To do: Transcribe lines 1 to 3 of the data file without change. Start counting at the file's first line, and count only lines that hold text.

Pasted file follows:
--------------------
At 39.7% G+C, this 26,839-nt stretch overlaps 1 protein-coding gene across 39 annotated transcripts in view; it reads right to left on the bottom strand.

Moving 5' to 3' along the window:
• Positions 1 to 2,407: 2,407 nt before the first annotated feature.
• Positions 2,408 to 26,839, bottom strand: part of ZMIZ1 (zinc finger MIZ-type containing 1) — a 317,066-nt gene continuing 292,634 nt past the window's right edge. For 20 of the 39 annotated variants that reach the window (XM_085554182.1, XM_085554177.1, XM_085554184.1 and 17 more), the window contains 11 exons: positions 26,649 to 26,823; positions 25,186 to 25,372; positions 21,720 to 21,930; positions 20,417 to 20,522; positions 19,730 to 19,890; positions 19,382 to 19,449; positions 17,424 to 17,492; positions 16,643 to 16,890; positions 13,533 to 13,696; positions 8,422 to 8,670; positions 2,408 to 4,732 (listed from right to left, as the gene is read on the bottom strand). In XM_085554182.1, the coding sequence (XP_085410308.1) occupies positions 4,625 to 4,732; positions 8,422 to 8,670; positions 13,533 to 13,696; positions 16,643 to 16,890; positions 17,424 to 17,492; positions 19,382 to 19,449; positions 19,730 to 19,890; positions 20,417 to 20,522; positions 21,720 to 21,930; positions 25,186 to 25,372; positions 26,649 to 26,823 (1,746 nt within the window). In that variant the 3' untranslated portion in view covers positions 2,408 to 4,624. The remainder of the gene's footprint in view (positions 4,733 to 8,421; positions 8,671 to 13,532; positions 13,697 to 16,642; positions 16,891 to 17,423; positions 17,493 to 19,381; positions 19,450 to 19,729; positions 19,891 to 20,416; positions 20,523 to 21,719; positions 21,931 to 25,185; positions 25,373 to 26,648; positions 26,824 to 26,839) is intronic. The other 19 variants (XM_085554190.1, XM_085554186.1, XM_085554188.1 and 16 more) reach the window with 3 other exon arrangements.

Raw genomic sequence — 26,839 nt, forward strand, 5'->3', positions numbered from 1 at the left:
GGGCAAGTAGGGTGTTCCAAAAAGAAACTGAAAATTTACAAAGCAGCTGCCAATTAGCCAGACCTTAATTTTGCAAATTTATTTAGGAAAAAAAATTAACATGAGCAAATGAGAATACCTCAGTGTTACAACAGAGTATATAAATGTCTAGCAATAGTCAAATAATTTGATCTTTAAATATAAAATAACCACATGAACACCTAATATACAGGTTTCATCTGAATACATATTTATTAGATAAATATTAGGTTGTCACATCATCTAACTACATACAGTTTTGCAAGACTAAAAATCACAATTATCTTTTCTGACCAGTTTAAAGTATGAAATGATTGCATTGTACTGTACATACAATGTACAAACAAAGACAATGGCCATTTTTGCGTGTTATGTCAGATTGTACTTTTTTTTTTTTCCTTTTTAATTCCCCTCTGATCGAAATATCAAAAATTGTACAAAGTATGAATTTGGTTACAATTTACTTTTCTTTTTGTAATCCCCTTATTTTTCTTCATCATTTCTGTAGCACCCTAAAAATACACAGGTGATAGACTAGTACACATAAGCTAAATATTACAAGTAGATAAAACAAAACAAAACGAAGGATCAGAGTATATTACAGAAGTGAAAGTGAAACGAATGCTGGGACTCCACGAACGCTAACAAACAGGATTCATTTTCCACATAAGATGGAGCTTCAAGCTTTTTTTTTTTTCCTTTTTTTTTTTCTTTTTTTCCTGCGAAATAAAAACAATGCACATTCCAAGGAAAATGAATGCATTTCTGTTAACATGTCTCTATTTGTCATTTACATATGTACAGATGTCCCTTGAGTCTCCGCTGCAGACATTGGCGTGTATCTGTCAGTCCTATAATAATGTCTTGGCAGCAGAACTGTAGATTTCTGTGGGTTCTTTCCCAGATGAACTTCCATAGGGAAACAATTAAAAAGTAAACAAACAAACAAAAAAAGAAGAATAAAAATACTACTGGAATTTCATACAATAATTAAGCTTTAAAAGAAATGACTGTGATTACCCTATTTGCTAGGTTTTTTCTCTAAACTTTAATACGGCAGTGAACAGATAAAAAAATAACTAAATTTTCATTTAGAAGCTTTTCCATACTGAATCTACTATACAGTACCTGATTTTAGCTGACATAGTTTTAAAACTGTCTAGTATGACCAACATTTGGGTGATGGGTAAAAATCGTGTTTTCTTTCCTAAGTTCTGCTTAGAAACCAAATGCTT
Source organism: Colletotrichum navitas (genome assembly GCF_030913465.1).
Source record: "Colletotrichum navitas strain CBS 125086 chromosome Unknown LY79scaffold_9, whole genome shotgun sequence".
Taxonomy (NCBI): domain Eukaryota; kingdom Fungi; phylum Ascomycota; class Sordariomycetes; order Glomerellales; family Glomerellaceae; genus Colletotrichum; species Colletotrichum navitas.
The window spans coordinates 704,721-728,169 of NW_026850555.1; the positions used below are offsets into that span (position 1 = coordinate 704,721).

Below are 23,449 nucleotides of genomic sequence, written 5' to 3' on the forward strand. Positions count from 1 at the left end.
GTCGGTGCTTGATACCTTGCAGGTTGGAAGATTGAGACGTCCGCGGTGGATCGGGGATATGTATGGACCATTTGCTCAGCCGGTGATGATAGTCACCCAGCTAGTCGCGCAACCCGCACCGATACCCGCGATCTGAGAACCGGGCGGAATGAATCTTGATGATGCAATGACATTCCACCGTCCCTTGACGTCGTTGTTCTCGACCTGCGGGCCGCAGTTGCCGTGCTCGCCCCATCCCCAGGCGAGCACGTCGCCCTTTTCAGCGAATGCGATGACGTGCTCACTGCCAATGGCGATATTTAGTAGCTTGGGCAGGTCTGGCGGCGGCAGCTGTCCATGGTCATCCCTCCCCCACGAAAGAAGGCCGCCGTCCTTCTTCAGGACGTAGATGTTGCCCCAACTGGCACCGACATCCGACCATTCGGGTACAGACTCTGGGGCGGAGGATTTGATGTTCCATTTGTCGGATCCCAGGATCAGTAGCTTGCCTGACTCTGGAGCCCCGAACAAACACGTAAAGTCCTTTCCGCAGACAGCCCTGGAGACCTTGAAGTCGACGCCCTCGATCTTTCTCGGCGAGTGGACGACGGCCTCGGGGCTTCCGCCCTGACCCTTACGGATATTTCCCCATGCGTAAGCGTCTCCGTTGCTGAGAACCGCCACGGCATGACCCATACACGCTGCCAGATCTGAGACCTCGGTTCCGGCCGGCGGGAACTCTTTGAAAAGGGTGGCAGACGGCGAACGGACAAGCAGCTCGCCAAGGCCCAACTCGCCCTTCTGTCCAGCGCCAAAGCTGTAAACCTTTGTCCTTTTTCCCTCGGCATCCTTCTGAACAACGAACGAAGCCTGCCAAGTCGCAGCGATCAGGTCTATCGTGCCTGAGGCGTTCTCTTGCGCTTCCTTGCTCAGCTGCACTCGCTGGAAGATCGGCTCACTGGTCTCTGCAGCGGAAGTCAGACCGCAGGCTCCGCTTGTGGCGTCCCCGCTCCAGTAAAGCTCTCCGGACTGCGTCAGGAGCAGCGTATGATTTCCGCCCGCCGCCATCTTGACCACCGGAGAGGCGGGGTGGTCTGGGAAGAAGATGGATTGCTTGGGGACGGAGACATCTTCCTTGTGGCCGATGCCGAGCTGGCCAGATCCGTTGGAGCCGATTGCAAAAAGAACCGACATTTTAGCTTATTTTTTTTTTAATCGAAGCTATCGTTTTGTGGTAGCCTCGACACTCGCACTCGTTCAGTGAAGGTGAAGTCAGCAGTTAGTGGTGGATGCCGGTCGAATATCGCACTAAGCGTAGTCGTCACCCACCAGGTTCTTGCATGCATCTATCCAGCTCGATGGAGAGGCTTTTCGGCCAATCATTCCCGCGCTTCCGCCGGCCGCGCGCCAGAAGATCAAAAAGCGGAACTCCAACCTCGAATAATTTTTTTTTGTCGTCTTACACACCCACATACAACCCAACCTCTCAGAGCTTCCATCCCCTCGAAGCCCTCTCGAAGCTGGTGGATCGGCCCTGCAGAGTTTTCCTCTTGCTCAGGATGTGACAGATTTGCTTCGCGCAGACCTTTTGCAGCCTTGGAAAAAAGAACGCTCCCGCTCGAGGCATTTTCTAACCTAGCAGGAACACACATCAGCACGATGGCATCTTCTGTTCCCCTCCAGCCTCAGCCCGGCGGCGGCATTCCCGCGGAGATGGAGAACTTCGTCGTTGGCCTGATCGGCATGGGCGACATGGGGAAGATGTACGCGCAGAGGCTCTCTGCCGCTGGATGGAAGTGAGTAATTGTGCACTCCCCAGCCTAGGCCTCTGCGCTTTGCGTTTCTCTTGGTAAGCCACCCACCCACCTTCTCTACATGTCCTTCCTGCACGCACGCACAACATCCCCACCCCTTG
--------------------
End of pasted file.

At 39.7% G+C, this 26,839-nt stretch overlaps 1 protein-coding gene across 39 annotated transcripts in view; it reads right to left on the bottom strand.

Moving 5' to 3' along the window:
• Positions 1 to 2,407: 2,407 nt before the first annotated feature.